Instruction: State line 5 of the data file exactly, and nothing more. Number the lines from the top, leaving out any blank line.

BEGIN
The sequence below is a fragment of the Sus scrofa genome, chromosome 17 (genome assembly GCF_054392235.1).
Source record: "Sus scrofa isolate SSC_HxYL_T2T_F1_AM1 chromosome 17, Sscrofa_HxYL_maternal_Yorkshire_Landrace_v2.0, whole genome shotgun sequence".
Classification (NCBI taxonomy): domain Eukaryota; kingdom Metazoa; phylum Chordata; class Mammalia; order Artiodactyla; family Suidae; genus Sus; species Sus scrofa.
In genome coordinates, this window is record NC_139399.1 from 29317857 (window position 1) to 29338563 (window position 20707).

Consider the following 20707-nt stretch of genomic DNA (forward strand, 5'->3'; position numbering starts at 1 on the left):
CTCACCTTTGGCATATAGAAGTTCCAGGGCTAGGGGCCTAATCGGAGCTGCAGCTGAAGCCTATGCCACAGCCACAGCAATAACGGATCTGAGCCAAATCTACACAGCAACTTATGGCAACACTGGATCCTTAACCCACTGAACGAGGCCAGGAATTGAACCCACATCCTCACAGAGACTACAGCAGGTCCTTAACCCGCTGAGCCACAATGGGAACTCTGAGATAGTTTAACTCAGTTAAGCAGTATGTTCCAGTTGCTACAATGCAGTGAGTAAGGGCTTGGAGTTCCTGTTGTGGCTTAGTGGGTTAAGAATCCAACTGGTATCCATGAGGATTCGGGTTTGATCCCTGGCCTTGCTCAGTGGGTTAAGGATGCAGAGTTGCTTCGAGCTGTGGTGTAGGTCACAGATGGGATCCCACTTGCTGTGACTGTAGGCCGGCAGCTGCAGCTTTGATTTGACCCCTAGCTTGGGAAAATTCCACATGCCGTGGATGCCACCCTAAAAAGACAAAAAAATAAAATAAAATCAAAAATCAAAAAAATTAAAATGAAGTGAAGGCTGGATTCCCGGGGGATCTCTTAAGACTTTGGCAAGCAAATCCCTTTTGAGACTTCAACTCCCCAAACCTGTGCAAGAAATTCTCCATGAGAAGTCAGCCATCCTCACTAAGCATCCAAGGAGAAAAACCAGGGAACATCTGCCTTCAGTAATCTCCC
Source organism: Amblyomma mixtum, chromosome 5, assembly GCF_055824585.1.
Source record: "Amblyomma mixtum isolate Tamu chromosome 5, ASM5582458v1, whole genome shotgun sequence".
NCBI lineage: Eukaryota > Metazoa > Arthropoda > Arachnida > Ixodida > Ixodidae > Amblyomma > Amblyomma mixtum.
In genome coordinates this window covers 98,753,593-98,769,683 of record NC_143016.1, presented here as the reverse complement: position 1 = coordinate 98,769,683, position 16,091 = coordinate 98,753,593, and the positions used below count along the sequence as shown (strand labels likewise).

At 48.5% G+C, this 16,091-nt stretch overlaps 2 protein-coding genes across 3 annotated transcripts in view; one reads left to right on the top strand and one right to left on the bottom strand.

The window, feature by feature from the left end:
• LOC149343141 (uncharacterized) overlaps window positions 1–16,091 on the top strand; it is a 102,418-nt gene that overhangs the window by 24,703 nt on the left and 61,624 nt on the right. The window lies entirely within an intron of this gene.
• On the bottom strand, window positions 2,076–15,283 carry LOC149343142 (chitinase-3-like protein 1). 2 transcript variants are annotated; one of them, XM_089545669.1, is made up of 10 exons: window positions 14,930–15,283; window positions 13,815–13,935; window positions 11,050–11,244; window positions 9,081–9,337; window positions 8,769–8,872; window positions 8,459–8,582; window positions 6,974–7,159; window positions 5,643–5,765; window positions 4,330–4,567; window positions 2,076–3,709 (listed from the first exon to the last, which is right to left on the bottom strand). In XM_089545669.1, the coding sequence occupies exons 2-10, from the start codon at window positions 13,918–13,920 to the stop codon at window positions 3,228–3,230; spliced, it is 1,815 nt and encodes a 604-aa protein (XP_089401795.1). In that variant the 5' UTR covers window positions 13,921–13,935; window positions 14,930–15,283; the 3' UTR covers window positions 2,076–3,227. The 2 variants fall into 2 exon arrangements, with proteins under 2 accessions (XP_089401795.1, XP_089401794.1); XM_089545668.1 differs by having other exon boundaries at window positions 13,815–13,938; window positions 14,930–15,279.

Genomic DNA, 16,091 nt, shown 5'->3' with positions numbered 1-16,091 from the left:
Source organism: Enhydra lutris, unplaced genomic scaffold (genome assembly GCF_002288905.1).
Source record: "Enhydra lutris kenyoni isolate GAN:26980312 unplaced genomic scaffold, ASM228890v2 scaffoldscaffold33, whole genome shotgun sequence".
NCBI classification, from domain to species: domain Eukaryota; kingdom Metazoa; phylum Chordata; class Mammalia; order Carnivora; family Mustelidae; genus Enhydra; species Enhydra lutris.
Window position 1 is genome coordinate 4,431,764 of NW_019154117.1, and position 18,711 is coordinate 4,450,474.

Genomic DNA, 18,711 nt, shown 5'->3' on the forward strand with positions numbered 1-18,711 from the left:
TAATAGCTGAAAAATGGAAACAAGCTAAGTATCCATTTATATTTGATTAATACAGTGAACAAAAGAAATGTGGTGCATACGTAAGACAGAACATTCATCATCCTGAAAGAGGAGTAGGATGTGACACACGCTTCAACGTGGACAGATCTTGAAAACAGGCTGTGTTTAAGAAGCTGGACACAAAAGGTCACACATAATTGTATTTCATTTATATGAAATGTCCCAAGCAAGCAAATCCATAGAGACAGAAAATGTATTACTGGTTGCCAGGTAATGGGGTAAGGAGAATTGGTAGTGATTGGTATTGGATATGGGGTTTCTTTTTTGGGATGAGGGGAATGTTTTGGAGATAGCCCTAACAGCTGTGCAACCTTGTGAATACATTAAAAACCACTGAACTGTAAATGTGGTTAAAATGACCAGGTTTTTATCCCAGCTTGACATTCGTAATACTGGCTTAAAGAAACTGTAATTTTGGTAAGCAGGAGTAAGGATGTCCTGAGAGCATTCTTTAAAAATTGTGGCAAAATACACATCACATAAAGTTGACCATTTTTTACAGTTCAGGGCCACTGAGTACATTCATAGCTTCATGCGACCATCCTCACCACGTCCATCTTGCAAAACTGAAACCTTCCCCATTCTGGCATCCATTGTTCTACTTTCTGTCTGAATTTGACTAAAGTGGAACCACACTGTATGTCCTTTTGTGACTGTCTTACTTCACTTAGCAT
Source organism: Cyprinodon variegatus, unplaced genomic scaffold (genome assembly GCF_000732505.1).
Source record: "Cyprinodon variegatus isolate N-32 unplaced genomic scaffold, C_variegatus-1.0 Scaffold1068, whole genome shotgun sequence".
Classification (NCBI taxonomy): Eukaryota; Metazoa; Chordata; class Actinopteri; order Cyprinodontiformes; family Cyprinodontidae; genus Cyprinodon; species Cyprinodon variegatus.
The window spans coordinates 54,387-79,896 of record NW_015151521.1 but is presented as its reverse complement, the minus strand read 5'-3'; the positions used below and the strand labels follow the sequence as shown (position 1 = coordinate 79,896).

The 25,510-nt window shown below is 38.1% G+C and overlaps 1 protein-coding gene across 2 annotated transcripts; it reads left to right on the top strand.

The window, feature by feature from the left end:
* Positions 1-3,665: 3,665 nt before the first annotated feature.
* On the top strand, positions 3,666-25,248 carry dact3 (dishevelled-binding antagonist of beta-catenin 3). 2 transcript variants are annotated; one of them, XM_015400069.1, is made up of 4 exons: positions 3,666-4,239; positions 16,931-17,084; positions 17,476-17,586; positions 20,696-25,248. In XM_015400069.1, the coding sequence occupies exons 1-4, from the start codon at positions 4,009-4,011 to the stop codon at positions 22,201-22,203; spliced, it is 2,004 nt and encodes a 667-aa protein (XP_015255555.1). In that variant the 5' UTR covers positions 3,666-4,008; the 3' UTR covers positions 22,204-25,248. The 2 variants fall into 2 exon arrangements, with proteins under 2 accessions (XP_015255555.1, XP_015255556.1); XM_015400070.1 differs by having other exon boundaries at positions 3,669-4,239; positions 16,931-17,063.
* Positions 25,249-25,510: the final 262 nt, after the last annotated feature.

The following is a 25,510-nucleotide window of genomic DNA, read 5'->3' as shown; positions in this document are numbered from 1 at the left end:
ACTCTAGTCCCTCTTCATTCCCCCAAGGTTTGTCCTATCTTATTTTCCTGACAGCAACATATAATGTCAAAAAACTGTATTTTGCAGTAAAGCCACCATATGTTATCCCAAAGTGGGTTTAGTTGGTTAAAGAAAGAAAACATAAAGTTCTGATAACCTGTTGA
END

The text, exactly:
Consider the following 20707-nt stretch of genomic DNA (forward strand, 5'->3'; position numbering starts at 1 on the left):